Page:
HHS Fact sheet: The Opioid Epidemic: By the Numbers

Our nation is in the midst of an unprecedented opioid epidemic. More people died from drug overdoses in 2014 than in any year on record, and the majority of drug overdose deaths (more than six out of ten) involved an opioid.1 Since 1999, the rate of overdose deaths involving opioids—including prescription opioid pain relievers and heroin—nearly quadrupled, and over 165,000 people have died from prescription opioid overdoses. Prescription pain medication deaths remain far too high, and in 2014, the most recent year on record, there was a sharp increase in heroin-involved deaths and an increase in deaths involving synthetic opioids such as fentanyl. Prevention, treatment, research, and effective responses to rapidly reverse opioid overdoses are critical to fighting the epidemic—a top priority for the U.S. Department of Health and Human Services (HHS). In March 2015, HHS Secretary Sylvia M. Burwell announced an initiative targeting three priority areas to tackle the opioid epidemic and help save lives. These include: improving prescribing practices, expanding access to and the use of medication- assisted treatment, and expanding the use of naloxone.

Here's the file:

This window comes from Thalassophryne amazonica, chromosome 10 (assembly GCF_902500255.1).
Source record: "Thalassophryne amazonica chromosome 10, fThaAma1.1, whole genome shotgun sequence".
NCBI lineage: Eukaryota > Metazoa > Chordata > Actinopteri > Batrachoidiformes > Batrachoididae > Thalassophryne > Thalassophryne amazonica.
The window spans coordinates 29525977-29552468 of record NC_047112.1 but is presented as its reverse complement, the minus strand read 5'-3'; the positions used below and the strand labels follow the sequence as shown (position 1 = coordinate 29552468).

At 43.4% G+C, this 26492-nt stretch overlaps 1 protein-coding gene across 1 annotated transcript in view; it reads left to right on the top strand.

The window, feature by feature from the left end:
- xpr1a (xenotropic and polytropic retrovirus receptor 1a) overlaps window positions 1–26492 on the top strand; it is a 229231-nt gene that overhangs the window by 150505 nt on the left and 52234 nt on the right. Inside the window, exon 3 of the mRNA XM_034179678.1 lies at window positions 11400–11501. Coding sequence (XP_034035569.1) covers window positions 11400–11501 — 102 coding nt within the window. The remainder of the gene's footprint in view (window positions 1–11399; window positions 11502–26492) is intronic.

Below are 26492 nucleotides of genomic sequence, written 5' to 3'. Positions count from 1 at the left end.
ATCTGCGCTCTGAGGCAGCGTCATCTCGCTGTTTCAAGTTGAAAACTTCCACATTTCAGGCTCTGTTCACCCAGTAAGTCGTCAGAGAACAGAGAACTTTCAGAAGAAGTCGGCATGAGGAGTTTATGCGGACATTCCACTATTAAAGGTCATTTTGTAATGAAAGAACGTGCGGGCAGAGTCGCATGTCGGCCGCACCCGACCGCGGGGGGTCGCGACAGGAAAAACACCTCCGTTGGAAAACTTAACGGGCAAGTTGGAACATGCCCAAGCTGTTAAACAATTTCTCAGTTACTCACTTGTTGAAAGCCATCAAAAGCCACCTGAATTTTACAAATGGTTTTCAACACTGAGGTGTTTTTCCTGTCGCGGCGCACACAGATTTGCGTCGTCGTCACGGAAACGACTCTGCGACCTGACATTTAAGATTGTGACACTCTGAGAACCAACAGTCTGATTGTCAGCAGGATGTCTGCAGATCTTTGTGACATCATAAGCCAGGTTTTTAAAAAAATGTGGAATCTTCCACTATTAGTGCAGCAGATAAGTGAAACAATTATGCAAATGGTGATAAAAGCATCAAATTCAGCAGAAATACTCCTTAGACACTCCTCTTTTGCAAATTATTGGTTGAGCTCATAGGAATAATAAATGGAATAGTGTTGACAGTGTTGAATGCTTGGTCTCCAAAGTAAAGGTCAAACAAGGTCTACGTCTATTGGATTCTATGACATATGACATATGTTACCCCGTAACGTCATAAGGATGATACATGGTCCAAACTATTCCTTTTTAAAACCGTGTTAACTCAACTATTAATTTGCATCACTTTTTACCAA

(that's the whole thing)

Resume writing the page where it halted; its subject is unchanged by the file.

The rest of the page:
http://www.hhs.gov/sites/default/files/Factsheet-opioids-061516.pdf